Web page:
The classroom as a site of interpersonal interaction

Learning generally does not take place in isolation. Rather, learning involves interpersonal interactions in a social setting. Therefore we need to pay close attention to the psycho-social and emotional dimensions of learning. The psycho-social aspects of learning have been a particular concern among feminist pedagogues, who argue that learning is context sensitive. Proponents of feminist pedagogies view the classroom as a site of power, privilege, and hierarchy, and regard teaching as an inherently political act. Yet the politics of the classroom, these scholars maintain, remain obfuscated.

Within the traditional classroom, these scholars argue, certain ideas, perspectives, and forms of behavior, discourse, and argumentation are favored. The conceptual design of a course tends to remain hidden and unexamined, while the selection of topics and readings reflects unspoken ideological presumptions. Meanwhile the approach to teaching in the traditional classroom, whether involving lecture or discussion, takes the significance of a particular text or topic for granted and fails to model the range of alternate interpretive or analytical approaches. All of these factors lead some, if not many, students to feel marginalized, discouraging deep learning.

Teaching for inclusion

Today’s college classrooms are more diverse than ever. Only 16 percent of college students can be described as “traditional”: entering college right out of high school, attending full-time, and living on campus. A fifth of college students are immigrants or the children of immigrants, a third are students of color, and a tenth have a diagnosed disability.

Student learning can be enhanced or hindered by the classroom environment. A safe, inclusive, and stimulating environment encourages students to actively participate. Fostering such an environment requires an instructor to be acutely sensitive to individual differences and make sure that students understand the instructor’s expectations and goals, as well as the steps the student must take to meet these objectives. In addition to promoting sensitivity, an inclusive classroom encourages dialogue, a process that might include collaborative inquiry, peer criticism, and intellectual give-and-take.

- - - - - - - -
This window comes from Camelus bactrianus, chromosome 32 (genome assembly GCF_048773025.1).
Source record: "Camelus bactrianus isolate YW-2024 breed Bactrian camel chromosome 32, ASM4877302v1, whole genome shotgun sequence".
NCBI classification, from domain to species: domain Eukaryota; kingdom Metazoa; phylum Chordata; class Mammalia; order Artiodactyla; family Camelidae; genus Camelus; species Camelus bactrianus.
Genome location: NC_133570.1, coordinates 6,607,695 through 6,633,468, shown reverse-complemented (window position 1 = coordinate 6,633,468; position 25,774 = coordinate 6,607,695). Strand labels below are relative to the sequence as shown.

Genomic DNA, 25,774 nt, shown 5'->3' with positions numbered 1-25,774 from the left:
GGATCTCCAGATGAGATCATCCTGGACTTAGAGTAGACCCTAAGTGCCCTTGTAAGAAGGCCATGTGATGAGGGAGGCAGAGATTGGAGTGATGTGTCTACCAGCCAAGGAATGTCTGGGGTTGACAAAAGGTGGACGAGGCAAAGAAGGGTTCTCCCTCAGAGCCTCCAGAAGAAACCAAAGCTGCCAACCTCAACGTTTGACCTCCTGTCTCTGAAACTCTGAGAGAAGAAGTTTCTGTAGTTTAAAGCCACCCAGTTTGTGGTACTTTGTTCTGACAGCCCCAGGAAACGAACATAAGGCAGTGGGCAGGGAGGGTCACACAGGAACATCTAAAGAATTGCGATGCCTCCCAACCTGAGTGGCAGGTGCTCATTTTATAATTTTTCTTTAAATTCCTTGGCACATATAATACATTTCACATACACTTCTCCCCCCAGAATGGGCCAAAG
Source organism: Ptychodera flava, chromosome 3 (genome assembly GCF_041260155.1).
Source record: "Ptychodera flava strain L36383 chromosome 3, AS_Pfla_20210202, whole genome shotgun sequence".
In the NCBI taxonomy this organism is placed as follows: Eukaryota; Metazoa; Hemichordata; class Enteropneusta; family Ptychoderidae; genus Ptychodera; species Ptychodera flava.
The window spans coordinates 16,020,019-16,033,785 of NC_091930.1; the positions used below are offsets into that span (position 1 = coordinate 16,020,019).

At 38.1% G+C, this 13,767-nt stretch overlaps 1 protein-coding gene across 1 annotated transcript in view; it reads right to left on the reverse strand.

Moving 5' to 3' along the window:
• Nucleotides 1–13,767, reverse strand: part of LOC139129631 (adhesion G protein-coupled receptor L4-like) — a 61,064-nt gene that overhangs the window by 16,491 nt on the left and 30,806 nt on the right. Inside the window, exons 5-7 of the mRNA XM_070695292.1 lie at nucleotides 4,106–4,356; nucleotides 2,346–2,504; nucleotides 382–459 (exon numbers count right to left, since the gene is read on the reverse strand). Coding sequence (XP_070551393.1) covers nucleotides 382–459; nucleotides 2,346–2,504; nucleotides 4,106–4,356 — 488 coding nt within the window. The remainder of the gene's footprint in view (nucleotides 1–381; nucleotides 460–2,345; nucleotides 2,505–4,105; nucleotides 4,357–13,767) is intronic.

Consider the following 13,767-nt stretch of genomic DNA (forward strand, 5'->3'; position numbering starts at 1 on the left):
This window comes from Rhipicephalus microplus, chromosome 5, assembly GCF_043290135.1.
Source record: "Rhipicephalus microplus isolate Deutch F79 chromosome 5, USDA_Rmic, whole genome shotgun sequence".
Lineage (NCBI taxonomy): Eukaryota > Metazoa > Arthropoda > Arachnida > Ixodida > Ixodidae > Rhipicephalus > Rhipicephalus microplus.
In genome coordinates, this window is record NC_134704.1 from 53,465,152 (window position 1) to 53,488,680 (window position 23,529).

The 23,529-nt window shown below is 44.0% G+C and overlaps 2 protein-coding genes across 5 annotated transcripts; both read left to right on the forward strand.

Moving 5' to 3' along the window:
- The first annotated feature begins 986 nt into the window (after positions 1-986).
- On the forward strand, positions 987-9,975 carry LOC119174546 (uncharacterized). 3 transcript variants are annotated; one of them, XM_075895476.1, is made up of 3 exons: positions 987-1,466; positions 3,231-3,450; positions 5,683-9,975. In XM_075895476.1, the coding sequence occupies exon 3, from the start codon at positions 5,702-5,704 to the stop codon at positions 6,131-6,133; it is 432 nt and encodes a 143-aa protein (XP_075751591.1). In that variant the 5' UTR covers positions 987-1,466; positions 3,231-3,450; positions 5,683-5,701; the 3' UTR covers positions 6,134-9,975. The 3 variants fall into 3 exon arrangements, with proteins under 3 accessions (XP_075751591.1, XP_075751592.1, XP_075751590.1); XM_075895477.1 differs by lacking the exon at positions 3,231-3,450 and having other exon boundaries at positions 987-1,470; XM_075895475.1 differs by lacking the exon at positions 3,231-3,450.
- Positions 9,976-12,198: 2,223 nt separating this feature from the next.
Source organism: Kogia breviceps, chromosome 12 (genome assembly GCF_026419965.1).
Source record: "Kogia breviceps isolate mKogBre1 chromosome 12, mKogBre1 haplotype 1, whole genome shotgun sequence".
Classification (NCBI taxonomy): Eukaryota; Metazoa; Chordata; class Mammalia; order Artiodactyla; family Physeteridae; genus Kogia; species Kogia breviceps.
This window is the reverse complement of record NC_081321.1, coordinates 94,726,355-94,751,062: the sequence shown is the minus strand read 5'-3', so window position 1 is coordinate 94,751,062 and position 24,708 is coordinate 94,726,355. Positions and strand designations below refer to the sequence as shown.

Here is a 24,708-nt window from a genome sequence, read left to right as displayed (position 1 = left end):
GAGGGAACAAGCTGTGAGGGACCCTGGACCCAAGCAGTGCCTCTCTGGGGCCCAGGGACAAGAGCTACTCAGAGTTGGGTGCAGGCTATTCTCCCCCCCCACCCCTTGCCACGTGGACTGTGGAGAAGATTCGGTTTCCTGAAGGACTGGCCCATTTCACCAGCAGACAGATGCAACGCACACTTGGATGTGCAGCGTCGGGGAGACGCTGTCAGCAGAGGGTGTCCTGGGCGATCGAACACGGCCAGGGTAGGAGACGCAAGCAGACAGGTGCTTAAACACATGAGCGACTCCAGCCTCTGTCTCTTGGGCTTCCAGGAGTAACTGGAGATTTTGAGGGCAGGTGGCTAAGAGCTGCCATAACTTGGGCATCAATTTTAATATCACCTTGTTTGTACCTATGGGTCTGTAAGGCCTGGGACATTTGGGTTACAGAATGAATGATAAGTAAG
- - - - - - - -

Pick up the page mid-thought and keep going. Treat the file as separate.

Psychological Principles and Classroom Practice

  • Student learning is maximized:
  • When information is presented in multiple ways.
  • When students are engaged, motivated, and actively participating.
  • When your learning objectives are closely connected to your methods of assessment.
  • When your expectations are clear.
  • When you model or scaffold learning in your discipline.
  • When you involve students in formulating inquiries and reflecting upon their learning.

Best practices and new practices

R-Courses: These are research oriented courses that emphasize “bounded inquiry.” The purpose is to encourage students to think like an anthropologist, biologist, chemist, literary critic, political scientist, sociologist, or statistician. Components typically include reviewing and critiquing journal articles, providing students with data sets, and having students make hypotheses and test them.

Encouraging Student Reflection: Specially-designed assignments encourage various forms of student reflection, leading students to assess their knowledge and reflect critically upon their assumptions and perspectives. These include reflection upon content and concepts, personal reflection (description of reactions, thoughts, and feelings), and metacognitive reflection (monitoring of one’s own thought processes).